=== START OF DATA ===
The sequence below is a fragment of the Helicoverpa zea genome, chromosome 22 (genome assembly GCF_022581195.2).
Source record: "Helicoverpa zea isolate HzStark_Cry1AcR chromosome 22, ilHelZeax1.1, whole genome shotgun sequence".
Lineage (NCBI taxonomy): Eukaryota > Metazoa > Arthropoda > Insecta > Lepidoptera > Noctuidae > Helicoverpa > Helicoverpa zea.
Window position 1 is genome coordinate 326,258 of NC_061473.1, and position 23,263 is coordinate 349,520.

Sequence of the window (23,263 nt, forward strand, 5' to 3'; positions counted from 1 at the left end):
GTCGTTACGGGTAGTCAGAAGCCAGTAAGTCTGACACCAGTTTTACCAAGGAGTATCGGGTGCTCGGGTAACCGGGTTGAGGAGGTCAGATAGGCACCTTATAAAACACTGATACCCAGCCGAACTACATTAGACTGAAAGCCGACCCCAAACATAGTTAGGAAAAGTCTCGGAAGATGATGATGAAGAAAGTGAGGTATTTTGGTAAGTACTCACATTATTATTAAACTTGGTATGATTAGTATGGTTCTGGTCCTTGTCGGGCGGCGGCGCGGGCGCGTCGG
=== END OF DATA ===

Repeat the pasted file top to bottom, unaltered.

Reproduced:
The sequence below is a fragment of the Helicoverpa zea genome, chromosome 22 (genome assembly GCF_022581195.2).
Source record: "Helicoverpa zea isolate HzStark_Cry1AcR chromosome 22, ilHelZeax1.1, whole genome shotgun sequence".
Lineage (NCBI taxonomy): Eukaryota > Metazoa > Arthropoda > Insecta > Lepidoptera > Noctuidae > Helicoverpa > Helicoverpa zea.
Window position 1 is genome coordinate 326,258 of NC_061473.1, and position 23,263 is coordinate 349,520.

Sequence of the window (23,263 nt, forward strand, 5' to 3'; positions counted from 1 at the left end):
GTCGTTACGGGTAGTCAGAAGCCAGTAAGTCTGACACCAGTTTTACCAAGGAGTATCGGGTGCTCGGGTAACCGGGTTGAGGAGGTCAGATAGGCACCTTATAAAACACTGATACCCAGCCGAACTACATTAGACTGAAAGCCGACCCCAAACATAGTTAGGAAAAGTCTCGGAAGATGATGATGAAGAAAGTGAGGTATTTTGGTAAGTACTCACATTATTATTAAACTTGGTATGATTAGTATGGTTCTGGTCCTTGTCGGGCGGCGGCGCGGGCGCGTCGG